During the colonial era, the Spanish mined this rock extensively and used the stone for construction.

The main colonial era church in Monguí is supposedly built of rock from here.

Photo of a big rock known as the Peña de Otí near the Parámo de Ocetá seen through a clearing in trees.
The Peña de Otí seen from the path up into the paramo.

It has a sort of dark blackish color to it, and looks really neat with the sun shining on it in the distance.

According to Wikipedia, legend has it the scratches on the mountain were made when the devil, riding a donkey, fell down the mountain, with the donkey’s hooves scratching the rock face.

After taking in those views, we continued on a narrow path up some hills covered by shrubs before entering into a small bit of forest and hiking along a tiny, rocky brook.

Photo of people following a narrow path through shrubs.
Heading up to the Paramo de Ocetá itself.

Eventually, we came out on the paramo itself. It’s mostly open space that almost looks like a meadow but less green.

The views of the surrounding mountains and hills are really spectacular though!

And, of course, you can see tons of frailejones!

Photo of grass and frailejones plants in the Páramo Ocetá.
The views of the surrounding hills and valleys in the distance are really spectacular too!

We eventually came to an area known as the Playa de Frailejones, where you can see them up close and get some neat photos.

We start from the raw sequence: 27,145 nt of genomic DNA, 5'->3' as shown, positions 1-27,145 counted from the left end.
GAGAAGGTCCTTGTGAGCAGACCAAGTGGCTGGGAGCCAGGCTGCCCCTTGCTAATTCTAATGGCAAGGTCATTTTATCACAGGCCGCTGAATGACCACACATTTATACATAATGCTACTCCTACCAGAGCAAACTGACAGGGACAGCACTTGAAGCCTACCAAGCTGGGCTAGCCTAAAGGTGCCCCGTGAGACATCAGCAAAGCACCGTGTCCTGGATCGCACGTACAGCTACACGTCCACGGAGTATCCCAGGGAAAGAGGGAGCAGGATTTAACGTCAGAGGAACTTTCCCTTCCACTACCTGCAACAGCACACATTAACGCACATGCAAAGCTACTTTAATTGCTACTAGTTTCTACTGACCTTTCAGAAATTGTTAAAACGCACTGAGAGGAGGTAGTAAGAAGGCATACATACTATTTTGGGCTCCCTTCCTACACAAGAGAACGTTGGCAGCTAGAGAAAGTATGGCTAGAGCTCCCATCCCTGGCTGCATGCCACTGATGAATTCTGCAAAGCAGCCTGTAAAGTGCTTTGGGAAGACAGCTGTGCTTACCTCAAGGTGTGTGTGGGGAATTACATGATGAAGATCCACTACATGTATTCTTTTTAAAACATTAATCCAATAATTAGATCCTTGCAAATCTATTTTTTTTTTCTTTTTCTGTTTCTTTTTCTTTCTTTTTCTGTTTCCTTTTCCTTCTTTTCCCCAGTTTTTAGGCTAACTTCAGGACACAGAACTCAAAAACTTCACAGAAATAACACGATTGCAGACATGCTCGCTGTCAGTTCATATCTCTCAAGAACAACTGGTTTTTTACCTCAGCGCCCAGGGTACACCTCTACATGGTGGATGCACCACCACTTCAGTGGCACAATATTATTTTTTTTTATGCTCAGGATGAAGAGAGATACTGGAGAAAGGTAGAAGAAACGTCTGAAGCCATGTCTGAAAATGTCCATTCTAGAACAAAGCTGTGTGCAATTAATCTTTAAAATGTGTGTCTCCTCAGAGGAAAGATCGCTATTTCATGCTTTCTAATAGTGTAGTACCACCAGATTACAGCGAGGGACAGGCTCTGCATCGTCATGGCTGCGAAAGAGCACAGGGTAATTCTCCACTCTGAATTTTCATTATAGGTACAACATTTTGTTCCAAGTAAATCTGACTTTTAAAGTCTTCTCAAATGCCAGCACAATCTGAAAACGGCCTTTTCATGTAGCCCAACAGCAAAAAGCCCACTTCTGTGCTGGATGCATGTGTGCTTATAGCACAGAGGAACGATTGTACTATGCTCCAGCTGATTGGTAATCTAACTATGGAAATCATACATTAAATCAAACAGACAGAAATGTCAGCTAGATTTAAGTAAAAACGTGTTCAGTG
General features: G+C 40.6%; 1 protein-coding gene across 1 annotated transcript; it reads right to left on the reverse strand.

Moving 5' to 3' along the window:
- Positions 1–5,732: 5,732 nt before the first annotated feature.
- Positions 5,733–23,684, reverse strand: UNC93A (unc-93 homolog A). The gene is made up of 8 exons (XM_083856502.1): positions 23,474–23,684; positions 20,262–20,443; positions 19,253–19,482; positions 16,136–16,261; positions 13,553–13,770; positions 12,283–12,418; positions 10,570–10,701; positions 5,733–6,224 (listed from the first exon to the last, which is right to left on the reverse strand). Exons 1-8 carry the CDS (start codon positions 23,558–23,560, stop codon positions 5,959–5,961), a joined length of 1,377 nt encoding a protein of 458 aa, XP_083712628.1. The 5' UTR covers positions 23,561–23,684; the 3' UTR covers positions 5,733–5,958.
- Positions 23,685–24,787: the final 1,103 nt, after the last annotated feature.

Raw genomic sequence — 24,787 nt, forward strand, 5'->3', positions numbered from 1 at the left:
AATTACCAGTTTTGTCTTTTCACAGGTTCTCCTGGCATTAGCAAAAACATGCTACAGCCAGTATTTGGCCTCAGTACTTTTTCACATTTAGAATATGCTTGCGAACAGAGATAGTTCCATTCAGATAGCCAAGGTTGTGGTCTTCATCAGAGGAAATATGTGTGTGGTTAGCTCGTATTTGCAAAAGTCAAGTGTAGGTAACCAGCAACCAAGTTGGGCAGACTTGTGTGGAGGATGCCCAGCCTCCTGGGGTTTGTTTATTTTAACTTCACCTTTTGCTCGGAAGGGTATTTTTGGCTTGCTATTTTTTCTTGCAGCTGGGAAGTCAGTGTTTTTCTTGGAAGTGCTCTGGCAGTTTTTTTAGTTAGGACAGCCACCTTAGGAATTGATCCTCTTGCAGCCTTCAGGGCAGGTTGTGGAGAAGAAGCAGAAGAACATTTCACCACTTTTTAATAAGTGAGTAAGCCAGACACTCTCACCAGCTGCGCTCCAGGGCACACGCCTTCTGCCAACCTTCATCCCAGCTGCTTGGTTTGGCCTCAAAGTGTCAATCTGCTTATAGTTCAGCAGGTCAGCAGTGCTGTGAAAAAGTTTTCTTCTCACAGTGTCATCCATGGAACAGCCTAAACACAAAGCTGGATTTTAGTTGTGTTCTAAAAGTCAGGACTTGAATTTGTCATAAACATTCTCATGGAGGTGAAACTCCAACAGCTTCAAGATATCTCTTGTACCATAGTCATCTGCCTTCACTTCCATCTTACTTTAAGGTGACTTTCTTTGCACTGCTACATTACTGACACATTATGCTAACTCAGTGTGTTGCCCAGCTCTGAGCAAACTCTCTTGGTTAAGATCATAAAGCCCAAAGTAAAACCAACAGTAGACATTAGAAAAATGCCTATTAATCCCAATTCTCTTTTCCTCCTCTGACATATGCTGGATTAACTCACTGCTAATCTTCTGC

They are pretty fascinating looking plants and fit in the eery landscape pretty well.

This area was great for some photos and a short rest while Anyer explained more about the plants, their importance for the ecosystem, and how they grow.

Photo of lots of frailejones plants in the Paramo Oceta with hills in the background.
You can really see the frailejones up close in this section of the hike.
Photo of frailejones in the Ocetá Páramo.
More frailejones.

From there, we headed up further into the paramo, stopping for lunch along the way.

Monguí sits at about 3,000 m above sea level. I’d imagine the trail head is around 3,400 or so, and the hike takes you up to just under 4,000 m above sea level.

It was this stretch where we were really feeling that altitude.

Neither Susana nor I are particularly avid hikers, but we had been doing a lot of hiking on this trip to places like Caño Cristales, Guaviare, and the Cerros de Mavecure.

We thought we had built up some stamina, but man, we got winded quick going up the steeper sections here!

Photo of a girl sitting on a rock with green hills and clouds behind her.
We found ourselves needing to take some breaks to catch our breath a few times as we got higher up in altitude. They were good chances for photos too!

As we headed up, we were treated to some neat views of a neat rock formation and ridge up above.

It rises up above the paramo with what almost looks like rocky walls cut into the rock. It’s a sort of imposing site as you hike alongside it.

Photo of a rock formation over the Páramo de Ocetá.